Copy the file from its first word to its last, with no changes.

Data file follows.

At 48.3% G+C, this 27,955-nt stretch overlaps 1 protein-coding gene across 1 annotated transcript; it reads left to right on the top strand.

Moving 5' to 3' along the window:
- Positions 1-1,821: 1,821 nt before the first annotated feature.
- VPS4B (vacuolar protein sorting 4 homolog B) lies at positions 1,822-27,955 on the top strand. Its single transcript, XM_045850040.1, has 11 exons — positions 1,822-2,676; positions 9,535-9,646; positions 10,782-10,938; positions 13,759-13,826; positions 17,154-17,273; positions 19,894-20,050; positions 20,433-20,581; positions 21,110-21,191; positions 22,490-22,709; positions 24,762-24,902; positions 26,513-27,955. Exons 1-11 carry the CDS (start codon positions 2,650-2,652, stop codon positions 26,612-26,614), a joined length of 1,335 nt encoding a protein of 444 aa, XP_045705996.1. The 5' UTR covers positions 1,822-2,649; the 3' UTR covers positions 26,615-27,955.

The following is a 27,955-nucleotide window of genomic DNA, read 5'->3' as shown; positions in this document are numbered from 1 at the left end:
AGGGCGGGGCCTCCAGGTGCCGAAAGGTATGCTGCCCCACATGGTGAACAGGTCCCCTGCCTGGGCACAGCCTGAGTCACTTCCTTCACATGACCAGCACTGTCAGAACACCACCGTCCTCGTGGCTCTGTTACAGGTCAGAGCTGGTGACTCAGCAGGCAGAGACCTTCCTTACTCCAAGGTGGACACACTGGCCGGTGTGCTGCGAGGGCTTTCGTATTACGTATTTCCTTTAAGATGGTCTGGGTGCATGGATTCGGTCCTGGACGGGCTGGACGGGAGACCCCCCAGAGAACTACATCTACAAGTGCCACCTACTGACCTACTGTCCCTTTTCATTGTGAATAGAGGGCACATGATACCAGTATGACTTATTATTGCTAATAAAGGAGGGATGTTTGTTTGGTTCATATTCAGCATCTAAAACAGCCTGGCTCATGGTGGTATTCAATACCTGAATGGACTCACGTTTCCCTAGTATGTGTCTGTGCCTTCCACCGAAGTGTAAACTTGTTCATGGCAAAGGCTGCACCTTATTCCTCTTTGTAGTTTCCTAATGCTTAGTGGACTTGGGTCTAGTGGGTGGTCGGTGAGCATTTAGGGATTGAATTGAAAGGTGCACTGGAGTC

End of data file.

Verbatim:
At 48.3% G+C, this 27,955-nt stretch overlaps 1 protein-coding gene across 1 annotated transcript; it reads left to right on the top strand.

Moving 5' to 3' along the window:
- Positions 1-1,821: 1,821 nt before the first annotated feature.
- VPS4B (vacuolar protein sorting 4 homolog B) lies at positions 1,822-27,955 on the top strand. Its single transcript, XM_045850040.1, has 11 exons — positions 1,822-2,676; positions 9,535-9,646; positions 10,782-10,938; positions 13,759-13,826; positions 17,154-17,273; positions 19,894-20,050; positions 20,433-20,581; positions 21,110-21,191; positions 22,490-22,709; positions 24,762-24,902; positions 26,513-27,955. Exons 1-11 carry the CDS (start codon positions 2,650-2,652, stop codon positions 26,612-26,614), a joined length of 1,335 nt encoding a protein of 444 aa, XP_045705996.1. The 5' UTR covers positions 1,822-2,649; the 3' UTR covers positions 26,615-27,955.

The following is a 27,955-nucleotide window of genomic DNA, read 5'->3' as shown; positions in this document are numbered from 1 at the left end:
AGGGCGGGGCCTCCAGGTGCCGAAAGGTATGCTGCCCCACATGGTGAACAGGTCCCCTGCCTGGGCACAGCCTGAGTCACTTCCTTCACATGACCAGCACTGTCAGAACACCACCGTCCTCGTGGCTCTGTTACAGGTCAGAGCTGGTGACTCAGCAGGCAGAGACCTTCCTTACTCCAAGGTGGACACACTGGCCGGTGTGCTGCGAGGGCTTTCGTATTACGTATTTCCTTTAAGATGGTCTGGGTGCATGGATTCGGTCCTGGACGGGCTGGACGGGAGACCCCCCAGAGAACTACATCTACAAGTGCCACCTACTGACCTACTGTCCCTTTTCATTGTGAATAGAGGGCACATGATACCAGTATGACTTATTATTGCTAATAAAGGAGGGATGTTTGTTTGGTTCATATTCAGCATCTAAAACAGCCTGGCTCATGGTGGTATTCAATACCTGAATGGACTCACGTTTCCCTAGTATGTGTCTGTGCCTTCCACCGAAGTGTAAACTTGTTCATGGCAAAGGCTGCACCTTATTCCTCTTTGTAGTTTCCTAATGCTTAGTGGACTTGGGTCTAGTGGGTGGTCGGTGAGCATTTAGGGATTGAATTGAAAGGTGCACTGGAGTC